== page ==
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What's good enough for you?

Progress and health change can be fickle. It can be extremely difficult to stay on track all the time, make the right decisions when out to eat and dedicate to an exercise program. The masses of influencers on social media usually spread the idea that you need to be perfect.


We are now in a generation of heightened scrutiny and opinionated people. Everyone thinks they know what’s best for you.


Eat more of this, less of that.”


“You can’t have food after 9PM”


“You need to fit into those old jeans”


“You can only drink 2 glasses of wine per week”





What do these all have in common?


These sentiments are all coming from someone else's mouth. Even as I type this today I recognize that us at Forever Fit have given suggestions as to what you “should be doing” when it comes to your health and fitness.


What I want to talk about today is figuring out what is good enough for you. Not something that is perfect for you and not something that falls short of good enough. Figuring out how to identify what actions are “good enough” can lead you to a place of less stress and more success!


The fallacy of perfection


Perfection is what is sold to us through social media. We browse our instagram feed and see men and women who have 6 pack abs, big smiles on their faces and talk positive encouraging words that you can also achieve success like them.





The thought is that if you just work hard enough, are strict enough and dedicate yourself you too can become like those people on Instagram.


However the dark secret here is that those people aren’t even perfect themselves. More often than not they are probably striking a pose that makes it appear that their bodies are flawless and chiseled.


They might also not be perfect in the way that they feel. Maybe they are constantly under pressure to keep this image up... maybe they have developed very poor eating habits and are never satisfied with the progress they have. Maybe they have destroyed relationships in their life because of their necessary dedication day in and day out to their most important thing, their body.


We get sold this idea that this is the ideal body and anything short of that is a failure.


Let me break this down and offer you an alternative way of thinking about this.


We’ve gotten into this idea that there are certain markers that we have to hit, weight that we need to be, and level of leanness we need to show. This constant desire to be part of that exclusive “fit influencer club” can actually be leading you down a path of failure.


For example let’s talk about what it takes to get down to 12% body fat for men, and 18% for women.


For these individuals to get down to, and maintain this body weight they have to do the following on a daily basis with no exceptions!


  • Limit alcohol to 1-2 drinks per week

  • Limit processed foods to 1-2 treats per week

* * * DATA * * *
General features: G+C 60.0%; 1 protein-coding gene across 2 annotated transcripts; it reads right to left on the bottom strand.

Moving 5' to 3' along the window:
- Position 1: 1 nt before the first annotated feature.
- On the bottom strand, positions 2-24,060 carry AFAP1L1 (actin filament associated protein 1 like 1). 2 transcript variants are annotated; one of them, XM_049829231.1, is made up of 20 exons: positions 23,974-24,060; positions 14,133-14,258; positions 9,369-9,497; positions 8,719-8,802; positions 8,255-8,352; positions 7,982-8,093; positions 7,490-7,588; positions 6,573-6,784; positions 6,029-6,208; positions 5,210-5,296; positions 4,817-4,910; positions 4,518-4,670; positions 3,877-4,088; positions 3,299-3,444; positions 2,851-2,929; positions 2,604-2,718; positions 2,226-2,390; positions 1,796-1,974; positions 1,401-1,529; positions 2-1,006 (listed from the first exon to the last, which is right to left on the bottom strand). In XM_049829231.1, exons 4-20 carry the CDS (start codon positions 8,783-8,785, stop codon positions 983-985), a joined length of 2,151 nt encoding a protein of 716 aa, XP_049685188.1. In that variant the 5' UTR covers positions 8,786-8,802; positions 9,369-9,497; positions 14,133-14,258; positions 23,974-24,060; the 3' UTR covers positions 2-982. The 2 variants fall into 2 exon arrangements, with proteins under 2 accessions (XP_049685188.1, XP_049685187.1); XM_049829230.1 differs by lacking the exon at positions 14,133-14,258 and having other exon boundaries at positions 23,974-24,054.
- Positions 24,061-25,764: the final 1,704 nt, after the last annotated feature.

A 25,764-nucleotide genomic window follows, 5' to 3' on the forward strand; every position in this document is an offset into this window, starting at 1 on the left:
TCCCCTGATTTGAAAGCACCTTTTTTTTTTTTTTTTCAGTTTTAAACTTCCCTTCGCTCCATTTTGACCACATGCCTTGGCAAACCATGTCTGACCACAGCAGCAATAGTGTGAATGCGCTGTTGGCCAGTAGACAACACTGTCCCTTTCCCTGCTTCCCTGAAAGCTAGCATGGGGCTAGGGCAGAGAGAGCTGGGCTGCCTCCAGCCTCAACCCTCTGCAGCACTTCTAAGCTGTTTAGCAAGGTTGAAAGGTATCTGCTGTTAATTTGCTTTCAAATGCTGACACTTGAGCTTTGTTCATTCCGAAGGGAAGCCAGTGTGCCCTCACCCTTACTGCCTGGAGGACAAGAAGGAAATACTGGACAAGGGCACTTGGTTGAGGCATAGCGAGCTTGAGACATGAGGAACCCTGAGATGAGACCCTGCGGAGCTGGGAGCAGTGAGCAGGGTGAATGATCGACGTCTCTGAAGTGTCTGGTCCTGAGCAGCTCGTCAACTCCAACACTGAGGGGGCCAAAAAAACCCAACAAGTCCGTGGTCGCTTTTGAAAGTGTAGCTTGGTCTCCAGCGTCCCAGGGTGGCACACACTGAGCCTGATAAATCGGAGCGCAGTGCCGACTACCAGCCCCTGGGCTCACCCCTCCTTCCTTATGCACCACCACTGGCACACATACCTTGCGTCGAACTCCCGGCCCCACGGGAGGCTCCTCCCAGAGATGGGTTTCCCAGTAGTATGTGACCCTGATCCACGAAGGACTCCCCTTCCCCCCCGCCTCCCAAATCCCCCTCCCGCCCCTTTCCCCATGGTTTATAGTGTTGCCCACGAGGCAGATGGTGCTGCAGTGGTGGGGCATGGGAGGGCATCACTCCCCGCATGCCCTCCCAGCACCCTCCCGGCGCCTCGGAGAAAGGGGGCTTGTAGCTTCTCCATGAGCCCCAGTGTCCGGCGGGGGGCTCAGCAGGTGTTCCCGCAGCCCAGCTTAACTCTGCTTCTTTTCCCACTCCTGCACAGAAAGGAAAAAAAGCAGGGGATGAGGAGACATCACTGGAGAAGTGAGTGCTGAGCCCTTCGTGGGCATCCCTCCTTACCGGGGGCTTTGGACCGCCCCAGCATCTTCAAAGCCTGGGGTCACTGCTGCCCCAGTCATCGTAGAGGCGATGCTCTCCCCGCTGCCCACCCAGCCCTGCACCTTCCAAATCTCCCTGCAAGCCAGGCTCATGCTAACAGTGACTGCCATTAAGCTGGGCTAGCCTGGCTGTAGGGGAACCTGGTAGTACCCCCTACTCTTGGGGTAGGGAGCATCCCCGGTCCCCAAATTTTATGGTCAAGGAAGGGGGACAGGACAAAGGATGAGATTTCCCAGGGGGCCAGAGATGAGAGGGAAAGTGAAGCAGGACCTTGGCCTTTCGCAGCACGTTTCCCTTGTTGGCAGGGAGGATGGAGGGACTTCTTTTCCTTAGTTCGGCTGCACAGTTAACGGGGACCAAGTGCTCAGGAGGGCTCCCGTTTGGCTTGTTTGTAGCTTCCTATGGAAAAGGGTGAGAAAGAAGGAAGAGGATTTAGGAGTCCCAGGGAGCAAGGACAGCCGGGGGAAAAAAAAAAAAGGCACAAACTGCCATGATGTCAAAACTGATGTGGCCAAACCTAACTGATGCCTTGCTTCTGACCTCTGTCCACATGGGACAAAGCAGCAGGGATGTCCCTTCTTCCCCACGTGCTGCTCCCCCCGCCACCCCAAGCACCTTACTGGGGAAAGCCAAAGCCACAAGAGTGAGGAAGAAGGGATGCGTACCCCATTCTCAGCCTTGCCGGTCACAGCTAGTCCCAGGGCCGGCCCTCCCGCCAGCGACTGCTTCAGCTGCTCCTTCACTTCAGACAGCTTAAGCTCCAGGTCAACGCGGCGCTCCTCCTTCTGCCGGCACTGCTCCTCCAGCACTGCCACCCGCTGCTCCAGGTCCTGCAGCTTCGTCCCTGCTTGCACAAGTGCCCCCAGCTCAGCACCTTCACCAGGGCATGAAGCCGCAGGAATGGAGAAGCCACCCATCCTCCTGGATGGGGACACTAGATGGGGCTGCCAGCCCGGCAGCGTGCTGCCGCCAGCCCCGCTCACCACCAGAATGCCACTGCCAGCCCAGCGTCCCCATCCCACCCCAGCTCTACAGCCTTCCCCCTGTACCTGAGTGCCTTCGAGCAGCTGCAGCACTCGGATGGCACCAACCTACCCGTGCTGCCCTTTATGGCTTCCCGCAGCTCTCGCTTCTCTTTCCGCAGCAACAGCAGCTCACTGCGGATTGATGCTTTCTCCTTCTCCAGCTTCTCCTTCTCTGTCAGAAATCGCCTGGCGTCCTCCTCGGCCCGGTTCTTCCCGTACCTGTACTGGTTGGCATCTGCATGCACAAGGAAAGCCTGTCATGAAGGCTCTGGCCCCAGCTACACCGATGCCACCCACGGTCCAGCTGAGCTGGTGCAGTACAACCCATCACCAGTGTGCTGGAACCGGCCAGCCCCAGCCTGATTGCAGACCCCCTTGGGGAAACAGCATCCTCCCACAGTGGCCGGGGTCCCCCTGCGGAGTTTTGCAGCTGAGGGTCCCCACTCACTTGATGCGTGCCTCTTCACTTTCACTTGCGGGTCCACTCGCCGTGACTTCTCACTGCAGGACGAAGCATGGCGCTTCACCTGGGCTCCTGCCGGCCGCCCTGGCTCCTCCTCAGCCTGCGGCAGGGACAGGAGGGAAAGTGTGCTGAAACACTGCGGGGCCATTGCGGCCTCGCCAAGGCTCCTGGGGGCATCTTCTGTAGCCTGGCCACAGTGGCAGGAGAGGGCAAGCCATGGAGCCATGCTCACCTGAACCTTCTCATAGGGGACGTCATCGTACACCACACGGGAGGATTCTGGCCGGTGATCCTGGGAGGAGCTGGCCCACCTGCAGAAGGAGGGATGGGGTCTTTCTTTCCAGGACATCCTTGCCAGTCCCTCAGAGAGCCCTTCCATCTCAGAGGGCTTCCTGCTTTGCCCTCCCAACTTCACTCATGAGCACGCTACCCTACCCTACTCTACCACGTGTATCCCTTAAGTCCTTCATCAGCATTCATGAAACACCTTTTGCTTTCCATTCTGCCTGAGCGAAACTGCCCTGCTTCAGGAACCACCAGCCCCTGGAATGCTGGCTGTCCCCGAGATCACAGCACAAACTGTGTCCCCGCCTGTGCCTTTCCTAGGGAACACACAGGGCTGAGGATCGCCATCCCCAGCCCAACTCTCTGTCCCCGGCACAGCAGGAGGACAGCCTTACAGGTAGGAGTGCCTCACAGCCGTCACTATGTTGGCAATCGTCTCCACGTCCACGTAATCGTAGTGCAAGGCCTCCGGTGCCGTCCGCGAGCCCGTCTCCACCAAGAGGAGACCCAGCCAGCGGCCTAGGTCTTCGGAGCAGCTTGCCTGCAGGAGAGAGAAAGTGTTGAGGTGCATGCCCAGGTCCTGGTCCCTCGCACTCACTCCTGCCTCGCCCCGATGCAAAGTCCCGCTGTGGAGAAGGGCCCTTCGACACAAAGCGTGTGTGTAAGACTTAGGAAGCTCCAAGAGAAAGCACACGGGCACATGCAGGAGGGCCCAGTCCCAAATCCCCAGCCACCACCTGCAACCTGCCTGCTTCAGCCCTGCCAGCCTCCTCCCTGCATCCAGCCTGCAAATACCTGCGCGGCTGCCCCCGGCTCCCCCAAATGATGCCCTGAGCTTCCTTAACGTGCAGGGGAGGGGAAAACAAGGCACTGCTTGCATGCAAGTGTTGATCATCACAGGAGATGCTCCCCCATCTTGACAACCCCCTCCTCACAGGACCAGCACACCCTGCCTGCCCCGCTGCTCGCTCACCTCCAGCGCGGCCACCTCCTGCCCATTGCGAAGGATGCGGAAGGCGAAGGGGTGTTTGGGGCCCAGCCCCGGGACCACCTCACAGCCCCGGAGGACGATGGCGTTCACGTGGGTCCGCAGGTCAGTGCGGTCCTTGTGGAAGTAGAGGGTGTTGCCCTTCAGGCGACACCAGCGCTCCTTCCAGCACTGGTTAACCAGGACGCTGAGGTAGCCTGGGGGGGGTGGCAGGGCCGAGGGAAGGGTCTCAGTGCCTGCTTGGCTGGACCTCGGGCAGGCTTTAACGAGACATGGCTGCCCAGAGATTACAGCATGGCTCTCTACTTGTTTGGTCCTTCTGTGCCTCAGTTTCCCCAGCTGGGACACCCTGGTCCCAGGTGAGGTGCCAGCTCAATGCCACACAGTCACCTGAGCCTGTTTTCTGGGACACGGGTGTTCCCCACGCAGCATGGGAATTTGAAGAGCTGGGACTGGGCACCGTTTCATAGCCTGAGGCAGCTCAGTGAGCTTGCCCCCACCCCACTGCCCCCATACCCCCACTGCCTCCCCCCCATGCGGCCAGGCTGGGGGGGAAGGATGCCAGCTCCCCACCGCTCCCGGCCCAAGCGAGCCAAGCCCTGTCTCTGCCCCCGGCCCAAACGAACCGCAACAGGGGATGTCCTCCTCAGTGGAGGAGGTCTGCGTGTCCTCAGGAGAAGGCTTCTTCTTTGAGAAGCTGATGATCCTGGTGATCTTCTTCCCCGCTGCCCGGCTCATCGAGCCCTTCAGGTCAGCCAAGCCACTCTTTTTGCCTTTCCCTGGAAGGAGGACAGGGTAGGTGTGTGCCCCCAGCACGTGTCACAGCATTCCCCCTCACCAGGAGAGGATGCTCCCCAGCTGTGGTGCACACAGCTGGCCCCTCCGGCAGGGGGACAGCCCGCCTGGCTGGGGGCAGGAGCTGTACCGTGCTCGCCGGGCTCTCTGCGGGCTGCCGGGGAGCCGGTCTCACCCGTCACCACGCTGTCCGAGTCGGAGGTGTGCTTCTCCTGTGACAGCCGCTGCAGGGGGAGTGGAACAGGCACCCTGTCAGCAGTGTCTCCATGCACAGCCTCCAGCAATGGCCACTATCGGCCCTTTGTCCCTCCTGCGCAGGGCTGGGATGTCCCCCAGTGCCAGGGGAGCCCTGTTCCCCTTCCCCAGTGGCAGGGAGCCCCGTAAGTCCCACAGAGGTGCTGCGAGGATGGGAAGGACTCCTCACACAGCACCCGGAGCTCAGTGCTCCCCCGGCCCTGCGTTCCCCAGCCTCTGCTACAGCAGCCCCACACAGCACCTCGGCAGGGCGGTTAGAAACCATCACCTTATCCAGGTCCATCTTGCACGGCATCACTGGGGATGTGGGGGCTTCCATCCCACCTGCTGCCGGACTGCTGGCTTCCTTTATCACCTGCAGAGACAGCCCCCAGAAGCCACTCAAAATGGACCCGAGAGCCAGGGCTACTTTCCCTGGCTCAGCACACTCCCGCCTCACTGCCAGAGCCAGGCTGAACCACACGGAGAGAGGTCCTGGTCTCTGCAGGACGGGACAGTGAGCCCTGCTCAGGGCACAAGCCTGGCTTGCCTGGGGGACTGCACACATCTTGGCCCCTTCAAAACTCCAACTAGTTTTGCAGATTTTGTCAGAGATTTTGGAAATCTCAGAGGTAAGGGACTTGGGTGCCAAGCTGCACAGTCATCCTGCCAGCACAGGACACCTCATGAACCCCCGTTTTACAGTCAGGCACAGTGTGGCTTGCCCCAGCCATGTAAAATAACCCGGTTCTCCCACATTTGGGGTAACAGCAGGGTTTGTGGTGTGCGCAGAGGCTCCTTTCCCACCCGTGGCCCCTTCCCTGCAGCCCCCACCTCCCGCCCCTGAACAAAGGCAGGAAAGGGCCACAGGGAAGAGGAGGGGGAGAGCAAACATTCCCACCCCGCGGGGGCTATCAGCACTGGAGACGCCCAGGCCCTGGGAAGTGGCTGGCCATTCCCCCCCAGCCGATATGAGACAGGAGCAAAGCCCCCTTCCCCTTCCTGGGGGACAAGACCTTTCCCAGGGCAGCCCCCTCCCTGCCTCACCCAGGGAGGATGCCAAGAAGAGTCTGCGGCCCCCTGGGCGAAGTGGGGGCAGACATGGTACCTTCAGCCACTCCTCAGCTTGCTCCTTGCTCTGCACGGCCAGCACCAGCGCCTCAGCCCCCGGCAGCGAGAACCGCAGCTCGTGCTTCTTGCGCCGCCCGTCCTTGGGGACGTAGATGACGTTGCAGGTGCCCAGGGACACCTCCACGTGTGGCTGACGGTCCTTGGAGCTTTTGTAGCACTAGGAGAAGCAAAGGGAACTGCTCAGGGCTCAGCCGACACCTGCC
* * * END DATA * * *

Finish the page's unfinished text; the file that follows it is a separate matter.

• Exercise 6 days a week

  • Get 7-8 hours of sleep

  • Eat between 6-8 servings of vegetables per day

  • Eat slowly for 90% of your meals


And this only gets more strict as you continue to strive for perfection (bodybuilders who often sit around 6-8% body fat for men, and 12-15% for women).


Now I don’t know about you but life sometimes can’t be that ordered and dedicated everyday when you take into account also being a parent, working 40 hours a week, keeping in touch with friends and family, enjoying time for yourself...the list can go on and on.


Perfection isn’t perfect … it’s an ideal that isn’t realistic and not built for the long term.


Setting realistic goals


I get this question all the time when coaching my clients “What weight/body fat should I be?”


My answer is always the same …”it depends on what you want”.


Most people would like to have an answer to this question...just tell me what I should be!!




I don’t believe there is a lack of forethought when it comes to goal setting but I do believe that most of us feel that others “know best”.


I’m a nutrition and fitness expert so I should have the answer for you, right?


I’m sorry to disappoint but I just don’t have those answers for you, I shouldn’t have to tell you “what weight you should be” (although many doctors will often tell you if you need to lose or gain weight based on averages of people your age!)


These questions will always be answered by you and you alone. The best I can do to help is to give you a plan of attack as well as feedback on how to get to your desired location.


So what do you need to do here?


Setting realistic goals will always be the key to finding success and working towards perfection. Knowing that you will never be perfect is something you need to accept on your journey. As we talked about above, perfection is not a long-term solution and is not something that most people can attain (even though they “look” like they are perfect)


Having a realistic goal will make your jump to change feel much more fluent but also make it feel that it’s owned by you! This is your life, your body and there is no one else who is responsible for how you feel.


So that brings me to the big question...what’s good enough?